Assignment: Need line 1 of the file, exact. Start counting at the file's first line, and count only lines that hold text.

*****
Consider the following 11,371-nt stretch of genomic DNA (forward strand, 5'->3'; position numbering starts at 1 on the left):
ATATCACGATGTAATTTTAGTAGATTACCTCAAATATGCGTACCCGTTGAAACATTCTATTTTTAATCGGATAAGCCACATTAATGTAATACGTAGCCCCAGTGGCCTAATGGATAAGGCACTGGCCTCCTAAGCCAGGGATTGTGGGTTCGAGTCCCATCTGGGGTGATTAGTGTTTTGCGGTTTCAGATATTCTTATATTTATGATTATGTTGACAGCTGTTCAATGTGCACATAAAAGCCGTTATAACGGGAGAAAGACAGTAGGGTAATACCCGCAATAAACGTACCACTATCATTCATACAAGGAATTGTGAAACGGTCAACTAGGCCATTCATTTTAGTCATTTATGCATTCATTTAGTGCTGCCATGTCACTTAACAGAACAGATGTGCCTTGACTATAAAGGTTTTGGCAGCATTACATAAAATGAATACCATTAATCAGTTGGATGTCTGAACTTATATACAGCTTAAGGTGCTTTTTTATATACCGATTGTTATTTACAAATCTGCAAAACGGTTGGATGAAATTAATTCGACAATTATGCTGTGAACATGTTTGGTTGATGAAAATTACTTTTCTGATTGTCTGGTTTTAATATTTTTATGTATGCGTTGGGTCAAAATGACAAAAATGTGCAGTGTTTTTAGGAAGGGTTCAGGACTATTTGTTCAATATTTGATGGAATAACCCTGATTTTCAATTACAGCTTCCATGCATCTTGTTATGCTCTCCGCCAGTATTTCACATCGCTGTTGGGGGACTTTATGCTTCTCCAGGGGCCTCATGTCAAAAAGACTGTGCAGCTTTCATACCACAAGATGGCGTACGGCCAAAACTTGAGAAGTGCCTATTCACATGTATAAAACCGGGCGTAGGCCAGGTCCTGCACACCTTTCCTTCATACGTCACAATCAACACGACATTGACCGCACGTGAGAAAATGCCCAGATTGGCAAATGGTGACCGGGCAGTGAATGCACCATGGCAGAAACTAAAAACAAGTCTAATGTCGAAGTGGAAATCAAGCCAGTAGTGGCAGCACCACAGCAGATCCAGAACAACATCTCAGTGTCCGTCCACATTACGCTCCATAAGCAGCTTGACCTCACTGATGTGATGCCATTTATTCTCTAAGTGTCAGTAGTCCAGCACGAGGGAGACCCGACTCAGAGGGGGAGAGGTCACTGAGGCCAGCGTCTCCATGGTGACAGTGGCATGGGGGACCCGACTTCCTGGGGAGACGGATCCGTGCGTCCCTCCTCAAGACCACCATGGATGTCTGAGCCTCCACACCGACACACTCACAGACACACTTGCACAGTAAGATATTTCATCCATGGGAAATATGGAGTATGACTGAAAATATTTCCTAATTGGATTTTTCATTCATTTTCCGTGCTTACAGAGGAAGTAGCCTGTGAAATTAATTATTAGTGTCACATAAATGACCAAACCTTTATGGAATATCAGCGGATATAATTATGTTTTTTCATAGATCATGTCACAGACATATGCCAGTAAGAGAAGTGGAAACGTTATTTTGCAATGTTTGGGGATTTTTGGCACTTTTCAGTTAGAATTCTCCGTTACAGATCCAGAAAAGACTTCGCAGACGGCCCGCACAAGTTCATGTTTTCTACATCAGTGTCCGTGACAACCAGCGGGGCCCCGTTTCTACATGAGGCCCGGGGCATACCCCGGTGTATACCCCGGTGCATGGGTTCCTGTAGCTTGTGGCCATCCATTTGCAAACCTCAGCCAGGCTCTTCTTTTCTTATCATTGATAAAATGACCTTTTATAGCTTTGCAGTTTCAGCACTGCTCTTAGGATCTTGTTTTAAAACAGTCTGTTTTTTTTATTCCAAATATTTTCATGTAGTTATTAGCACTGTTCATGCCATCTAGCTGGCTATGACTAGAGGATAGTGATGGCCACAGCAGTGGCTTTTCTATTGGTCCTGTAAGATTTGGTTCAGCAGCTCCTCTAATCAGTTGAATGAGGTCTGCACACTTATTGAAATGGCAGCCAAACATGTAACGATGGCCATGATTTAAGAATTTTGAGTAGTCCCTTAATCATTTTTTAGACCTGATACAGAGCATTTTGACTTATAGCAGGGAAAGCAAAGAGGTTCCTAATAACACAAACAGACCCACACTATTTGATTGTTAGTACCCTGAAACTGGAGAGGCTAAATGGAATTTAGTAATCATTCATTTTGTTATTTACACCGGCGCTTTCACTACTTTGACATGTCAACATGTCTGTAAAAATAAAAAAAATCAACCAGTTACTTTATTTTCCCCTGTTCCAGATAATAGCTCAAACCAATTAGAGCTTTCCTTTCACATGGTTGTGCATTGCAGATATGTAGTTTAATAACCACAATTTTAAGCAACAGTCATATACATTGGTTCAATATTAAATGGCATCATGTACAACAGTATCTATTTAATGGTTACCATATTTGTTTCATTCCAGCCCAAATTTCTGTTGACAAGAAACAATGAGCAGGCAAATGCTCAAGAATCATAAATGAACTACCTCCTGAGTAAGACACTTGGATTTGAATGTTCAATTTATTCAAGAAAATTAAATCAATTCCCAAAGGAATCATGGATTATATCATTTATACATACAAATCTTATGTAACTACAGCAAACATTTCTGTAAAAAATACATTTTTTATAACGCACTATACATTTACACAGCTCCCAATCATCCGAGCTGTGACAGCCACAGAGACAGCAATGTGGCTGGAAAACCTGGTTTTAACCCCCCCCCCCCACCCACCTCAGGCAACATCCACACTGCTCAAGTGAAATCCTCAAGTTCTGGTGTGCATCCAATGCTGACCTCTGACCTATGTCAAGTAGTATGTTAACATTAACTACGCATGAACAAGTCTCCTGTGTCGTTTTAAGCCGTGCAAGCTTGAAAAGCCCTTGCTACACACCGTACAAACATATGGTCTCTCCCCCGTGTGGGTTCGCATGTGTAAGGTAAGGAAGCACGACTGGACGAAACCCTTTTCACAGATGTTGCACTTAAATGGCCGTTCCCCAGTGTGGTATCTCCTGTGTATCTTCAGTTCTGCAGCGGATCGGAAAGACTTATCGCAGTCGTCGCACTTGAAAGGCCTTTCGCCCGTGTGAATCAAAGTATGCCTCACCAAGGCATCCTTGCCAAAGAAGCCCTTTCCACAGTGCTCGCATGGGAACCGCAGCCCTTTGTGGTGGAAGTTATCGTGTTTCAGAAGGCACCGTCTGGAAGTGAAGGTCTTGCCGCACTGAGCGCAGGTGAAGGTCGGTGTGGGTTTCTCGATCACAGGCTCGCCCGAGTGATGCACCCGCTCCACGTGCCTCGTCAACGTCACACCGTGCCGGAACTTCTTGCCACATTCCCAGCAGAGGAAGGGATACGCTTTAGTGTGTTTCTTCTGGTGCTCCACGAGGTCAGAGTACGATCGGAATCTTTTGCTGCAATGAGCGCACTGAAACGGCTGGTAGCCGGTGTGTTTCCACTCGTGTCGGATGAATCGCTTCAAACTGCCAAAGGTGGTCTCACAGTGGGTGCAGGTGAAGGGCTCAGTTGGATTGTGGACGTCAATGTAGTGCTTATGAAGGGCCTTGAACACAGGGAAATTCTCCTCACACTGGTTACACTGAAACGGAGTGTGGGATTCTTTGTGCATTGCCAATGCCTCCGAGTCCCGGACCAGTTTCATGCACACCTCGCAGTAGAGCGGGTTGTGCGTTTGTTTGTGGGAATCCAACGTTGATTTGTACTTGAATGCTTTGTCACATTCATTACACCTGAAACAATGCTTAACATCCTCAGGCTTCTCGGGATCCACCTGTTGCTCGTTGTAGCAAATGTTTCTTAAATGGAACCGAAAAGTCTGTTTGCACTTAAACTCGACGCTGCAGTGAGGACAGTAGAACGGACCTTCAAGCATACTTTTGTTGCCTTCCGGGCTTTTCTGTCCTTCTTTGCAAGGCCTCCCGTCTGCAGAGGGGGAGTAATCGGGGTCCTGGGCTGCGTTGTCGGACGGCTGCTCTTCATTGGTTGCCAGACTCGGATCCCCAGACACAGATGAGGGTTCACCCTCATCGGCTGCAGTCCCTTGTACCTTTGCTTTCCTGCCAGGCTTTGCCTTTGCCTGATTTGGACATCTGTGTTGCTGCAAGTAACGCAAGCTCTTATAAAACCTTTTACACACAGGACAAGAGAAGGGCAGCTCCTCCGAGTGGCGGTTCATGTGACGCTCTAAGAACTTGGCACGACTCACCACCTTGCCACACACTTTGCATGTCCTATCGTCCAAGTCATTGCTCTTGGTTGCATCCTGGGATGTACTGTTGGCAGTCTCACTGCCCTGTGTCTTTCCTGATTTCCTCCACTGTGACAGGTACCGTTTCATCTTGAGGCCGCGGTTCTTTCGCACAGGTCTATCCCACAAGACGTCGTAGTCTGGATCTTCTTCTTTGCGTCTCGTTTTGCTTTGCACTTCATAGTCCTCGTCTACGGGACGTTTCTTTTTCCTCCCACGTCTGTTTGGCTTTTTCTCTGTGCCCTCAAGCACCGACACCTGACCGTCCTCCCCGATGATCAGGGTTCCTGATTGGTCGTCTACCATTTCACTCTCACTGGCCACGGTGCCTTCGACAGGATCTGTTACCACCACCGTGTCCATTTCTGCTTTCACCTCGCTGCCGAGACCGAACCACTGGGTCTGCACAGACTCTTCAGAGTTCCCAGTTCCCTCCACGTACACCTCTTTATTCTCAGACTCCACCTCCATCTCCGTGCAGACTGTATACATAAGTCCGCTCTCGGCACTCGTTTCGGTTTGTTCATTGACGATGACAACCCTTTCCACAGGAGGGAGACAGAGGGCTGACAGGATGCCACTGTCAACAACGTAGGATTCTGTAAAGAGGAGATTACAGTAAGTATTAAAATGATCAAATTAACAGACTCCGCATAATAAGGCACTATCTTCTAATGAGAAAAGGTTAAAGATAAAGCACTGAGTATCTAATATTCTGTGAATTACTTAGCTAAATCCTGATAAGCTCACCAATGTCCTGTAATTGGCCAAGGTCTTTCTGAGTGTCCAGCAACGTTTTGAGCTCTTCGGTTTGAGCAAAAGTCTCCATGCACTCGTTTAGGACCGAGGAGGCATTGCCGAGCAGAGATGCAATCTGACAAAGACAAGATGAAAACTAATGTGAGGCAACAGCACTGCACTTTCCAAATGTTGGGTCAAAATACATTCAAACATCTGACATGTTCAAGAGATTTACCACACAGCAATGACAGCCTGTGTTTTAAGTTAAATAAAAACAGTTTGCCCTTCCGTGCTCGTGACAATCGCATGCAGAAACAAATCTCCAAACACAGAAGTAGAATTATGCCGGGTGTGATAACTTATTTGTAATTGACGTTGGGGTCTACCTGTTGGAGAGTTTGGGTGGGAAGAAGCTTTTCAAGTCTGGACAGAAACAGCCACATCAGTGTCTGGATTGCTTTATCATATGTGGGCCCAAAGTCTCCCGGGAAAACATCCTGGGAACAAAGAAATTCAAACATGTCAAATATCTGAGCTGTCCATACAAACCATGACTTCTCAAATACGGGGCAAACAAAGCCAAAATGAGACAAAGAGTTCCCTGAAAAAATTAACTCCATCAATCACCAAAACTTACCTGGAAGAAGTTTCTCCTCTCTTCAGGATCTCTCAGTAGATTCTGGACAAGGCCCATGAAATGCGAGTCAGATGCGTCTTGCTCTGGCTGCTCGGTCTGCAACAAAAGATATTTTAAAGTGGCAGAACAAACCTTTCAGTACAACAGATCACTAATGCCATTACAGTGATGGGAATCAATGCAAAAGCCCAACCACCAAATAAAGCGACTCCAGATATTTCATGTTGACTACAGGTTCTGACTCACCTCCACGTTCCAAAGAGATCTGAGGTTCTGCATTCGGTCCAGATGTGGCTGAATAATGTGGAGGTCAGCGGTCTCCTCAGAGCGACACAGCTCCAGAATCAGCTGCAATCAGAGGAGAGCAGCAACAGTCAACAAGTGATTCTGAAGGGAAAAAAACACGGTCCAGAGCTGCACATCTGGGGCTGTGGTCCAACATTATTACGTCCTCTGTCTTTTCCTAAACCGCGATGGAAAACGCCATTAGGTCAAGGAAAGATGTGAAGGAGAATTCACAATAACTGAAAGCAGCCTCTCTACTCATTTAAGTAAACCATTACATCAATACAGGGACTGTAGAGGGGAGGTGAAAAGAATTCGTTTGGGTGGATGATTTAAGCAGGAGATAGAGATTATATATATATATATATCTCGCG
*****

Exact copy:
Consider the following 11,371-nt stretch of genomic DNA (forward strand, 5'->3'; position numbering starts at 1 on the left):